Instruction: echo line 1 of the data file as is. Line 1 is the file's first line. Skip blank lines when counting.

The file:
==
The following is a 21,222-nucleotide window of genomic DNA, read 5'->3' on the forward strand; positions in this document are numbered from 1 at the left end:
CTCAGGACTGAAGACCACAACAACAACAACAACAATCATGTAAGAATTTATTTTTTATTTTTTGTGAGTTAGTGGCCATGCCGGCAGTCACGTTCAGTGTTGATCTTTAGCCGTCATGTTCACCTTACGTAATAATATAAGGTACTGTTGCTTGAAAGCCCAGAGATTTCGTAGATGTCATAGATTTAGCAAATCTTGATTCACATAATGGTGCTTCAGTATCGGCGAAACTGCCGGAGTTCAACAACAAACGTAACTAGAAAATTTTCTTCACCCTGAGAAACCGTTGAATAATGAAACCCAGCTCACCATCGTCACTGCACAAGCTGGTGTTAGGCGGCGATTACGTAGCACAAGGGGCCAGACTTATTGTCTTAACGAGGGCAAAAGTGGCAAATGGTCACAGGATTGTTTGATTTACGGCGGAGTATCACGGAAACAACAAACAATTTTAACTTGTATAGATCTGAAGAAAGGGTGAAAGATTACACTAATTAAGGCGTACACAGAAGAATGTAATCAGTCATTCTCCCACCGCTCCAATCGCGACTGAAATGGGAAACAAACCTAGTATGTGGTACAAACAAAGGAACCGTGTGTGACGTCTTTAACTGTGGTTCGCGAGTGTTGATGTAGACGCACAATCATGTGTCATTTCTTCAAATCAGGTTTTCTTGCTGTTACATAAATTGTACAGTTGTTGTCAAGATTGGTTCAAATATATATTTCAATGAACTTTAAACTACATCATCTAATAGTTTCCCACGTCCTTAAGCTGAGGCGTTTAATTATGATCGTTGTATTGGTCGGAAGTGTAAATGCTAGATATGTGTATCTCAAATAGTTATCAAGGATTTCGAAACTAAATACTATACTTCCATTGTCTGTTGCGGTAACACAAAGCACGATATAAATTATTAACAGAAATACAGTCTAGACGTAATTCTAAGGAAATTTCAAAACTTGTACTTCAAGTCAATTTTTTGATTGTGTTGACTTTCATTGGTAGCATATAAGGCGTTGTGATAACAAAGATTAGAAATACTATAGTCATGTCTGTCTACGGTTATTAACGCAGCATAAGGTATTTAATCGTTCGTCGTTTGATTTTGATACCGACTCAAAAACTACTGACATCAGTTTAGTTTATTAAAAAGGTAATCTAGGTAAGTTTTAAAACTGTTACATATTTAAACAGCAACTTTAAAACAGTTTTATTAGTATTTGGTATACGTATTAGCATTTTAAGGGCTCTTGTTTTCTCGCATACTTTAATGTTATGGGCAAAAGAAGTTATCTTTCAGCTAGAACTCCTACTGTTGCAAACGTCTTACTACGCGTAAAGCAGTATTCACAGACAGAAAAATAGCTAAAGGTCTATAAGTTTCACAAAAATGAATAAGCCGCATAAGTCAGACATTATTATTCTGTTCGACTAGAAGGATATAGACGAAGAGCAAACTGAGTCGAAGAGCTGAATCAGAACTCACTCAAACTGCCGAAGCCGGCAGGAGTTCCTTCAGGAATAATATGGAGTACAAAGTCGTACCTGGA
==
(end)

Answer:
The following is a 21,222-nucleotide window of genomic DNA, read 5'->3' on the forward strand; positions in this document are numbered from 1 at the left end: